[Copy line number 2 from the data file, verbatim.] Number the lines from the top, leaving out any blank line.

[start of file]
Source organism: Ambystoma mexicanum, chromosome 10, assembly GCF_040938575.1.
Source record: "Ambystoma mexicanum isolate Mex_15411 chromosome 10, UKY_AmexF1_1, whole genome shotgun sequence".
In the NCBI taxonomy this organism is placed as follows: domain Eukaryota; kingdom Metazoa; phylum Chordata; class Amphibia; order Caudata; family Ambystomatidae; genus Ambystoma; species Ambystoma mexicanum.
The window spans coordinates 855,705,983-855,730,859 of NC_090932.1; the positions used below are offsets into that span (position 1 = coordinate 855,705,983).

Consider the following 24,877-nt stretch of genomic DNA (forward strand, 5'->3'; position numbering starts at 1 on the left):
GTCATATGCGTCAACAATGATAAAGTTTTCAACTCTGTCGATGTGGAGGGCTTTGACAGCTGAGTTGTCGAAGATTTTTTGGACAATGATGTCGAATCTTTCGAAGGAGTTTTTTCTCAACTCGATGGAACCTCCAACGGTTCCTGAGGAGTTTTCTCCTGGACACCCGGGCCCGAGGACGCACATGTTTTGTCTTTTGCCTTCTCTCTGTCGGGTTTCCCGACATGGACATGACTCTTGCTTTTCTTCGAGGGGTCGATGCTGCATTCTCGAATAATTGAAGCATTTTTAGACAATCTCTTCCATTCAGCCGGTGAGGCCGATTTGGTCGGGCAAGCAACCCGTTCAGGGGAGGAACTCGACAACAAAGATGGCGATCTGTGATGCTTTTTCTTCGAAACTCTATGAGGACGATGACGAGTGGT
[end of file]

Source record: "Ambystoma mexicanum isolate Mex_15411 chromosome 10, UKY_AmexF1_1, whole genome shotgun sequence".